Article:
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Research Papers: CFD and VIV

Numerical Simulations of an Oscillating Flow Past an Elliptic Cylinder

[+] Author and Article Information
Sid'Ahmed Daoud

Department of Mechanical,
Mostaganem University UMAB,
BP 300, Route Belhacel,
Mostaganem 27000, Algeria
e-mail: daoudsidahmed@yahoo.fr

Driss Nehari

Smart Structures Laboratory,
University Center of Ain Temouchent,
BP 284,
Ain Temouchent 46000, Algeria
e-mail: nehari_dr@yahoo.fr

Mohamed Aichouni

Industrial Engineering Department,
University of Hail,
P.O. Box 2440,
Hail 81441, Saudi Arabia
e-mail: m_aichouni@yahoo.co.uk

Taieb Nehari

Smart Structures Laboratory,
University Center of Ain Temouchent,
BP 284,
Ain Temouchent 46000, Algeria
e-mail: nehari_tb@yahoo.fr

Contributed by the Ocean, Offshore, and Arctic Engineering Division of ASME for publication in the JOURNAL OF OFFSHORE MECHANICS AND ARCTIC ENGINEERING. Manuscript received April 13, 2013; final manuscript received October 23, 2015; published online November 25, 2015. Editor: Solomon Yim.

J. Offshore Mech. Arct. Eng 138(1), 011802 (Nov 25, 2015) (11 pages) Paper No: OMAE-13-1034; doi: 10.1115/1.4031926 History: Received April 13, 2013; Revised October 23, 2015

This paper presents a numerical investigation of a two-dimensional (2D) oscillatory flow around a cylinder of different elliptic ratios, in order to study the effect of the elliptic form of the cylinder on the vorticity field and the hydrodynamic forces that act on it. The elliptic ratio ε was varied from 1 to 0.1, where the small axis is parallel to the flow direction, simulating cases ranging from a circular cylinder to the case of a cylinder with a profiled elliptic section. The investigations presented here are for Reynolds number Re = 100 and Keulegan number KC = 5. The numerical visualization of the flow for different elliptic ratios shows five different modes of vortex shedding (symmetric and asymmetric pairing of attached vortices, single-pair, double-pair, and chaotic), which depend on the range of the elliptic ratio. The results show that the longitudinal force increases with the reduction of the elliptic ratio. The transverse force appears from the elliptic ratio ε=0.75 and increases with the reduction of this ratio in the range of 0.75ε0.4, then decreases for ε<0.4. On the other hand, concerning the Morison coefficients the results show that the drag coefficient is sensitive to the swirling layout while the coefficient of inertia does not seem to be much affected by the geometry of the cylinder.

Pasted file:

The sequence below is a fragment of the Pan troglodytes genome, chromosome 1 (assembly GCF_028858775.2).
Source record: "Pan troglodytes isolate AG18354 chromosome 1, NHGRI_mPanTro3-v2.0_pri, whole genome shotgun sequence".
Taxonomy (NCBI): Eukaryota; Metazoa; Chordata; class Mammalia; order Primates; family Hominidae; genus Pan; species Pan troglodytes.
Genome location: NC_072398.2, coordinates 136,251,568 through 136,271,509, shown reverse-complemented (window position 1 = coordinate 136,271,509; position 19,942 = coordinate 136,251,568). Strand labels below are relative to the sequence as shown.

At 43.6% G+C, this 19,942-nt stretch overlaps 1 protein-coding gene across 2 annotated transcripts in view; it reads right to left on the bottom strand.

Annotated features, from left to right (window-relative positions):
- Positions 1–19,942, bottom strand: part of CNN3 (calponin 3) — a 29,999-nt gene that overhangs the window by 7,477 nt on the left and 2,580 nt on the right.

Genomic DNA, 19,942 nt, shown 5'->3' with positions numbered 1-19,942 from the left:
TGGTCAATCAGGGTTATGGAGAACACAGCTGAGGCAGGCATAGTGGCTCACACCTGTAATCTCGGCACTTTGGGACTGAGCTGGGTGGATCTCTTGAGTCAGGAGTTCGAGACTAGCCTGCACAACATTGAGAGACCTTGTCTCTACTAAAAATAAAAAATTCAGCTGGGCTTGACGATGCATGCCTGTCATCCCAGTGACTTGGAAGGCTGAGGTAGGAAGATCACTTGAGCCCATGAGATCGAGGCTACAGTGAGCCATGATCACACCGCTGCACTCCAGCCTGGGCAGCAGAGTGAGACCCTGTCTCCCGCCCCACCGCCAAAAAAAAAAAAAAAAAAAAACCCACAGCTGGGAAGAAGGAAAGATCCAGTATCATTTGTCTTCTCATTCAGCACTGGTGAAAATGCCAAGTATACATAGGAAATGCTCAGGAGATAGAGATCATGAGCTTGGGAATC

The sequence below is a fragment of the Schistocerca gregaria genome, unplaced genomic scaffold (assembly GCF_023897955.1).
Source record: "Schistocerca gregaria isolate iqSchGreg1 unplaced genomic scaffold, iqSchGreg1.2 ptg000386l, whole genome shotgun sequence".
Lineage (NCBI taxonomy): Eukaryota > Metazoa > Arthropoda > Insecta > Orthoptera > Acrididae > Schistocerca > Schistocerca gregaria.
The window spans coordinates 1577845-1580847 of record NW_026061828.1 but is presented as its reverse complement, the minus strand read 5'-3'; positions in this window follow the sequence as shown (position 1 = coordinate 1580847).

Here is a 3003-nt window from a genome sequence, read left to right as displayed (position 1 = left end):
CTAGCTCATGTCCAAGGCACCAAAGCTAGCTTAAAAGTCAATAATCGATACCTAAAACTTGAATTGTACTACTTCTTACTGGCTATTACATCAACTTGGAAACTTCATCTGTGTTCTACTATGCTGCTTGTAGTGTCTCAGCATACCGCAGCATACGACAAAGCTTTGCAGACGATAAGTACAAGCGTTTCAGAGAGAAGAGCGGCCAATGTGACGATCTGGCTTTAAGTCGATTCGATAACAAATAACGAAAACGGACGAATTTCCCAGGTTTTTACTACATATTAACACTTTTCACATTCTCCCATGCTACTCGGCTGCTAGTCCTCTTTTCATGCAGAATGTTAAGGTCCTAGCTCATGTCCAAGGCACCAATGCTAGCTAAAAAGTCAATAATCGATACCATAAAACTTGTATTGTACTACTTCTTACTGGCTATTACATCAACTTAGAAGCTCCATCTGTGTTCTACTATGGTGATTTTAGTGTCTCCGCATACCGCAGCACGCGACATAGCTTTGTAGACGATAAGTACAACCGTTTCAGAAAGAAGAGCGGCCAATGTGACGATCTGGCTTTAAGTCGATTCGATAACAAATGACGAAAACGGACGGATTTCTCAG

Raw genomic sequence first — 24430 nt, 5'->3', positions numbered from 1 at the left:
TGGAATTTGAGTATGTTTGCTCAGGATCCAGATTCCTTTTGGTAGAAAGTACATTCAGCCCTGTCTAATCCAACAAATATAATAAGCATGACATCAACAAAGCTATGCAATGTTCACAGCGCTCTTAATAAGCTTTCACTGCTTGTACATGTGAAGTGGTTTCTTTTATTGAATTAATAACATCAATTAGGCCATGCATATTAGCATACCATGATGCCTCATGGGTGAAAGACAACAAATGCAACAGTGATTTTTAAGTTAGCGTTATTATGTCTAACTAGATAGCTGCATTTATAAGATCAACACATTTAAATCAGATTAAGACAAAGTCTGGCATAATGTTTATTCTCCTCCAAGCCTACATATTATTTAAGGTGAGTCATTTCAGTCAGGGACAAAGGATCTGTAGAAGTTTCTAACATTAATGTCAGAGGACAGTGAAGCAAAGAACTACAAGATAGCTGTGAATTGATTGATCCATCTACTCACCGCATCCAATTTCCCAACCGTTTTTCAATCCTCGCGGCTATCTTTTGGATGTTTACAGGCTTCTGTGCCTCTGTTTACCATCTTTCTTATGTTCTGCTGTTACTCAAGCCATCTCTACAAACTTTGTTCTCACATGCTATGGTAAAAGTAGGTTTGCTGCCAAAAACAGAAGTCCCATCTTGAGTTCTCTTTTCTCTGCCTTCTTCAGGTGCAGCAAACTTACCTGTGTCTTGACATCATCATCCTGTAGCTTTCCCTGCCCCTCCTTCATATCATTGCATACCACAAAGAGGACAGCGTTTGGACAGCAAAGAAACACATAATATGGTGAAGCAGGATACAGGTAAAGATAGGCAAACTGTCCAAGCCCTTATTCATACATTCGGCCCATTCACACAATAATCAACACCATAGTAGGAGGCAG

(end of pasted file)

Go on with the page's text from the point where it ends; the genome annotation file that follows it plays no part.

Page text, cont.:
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References

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Figures

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Fig. 1

Cartography identifying various flow modes in plan KC − β [9]. A*: symmetrical and attached, 2D; A: symmetrical with swirling layout; B: longitudinal swirls 3D; C: rearrangement of large swirls, 3D; D: gone transverse; E: transverse alley with irregular commutation 3D; F: diagonal double pair, 3D; and G: transverse vortex.

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Fig. 2

Schematic diagram of the flow configuration investigated

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Fig. 3

Typical H-grid used in the computations. The grid is for the (x, z)-plane.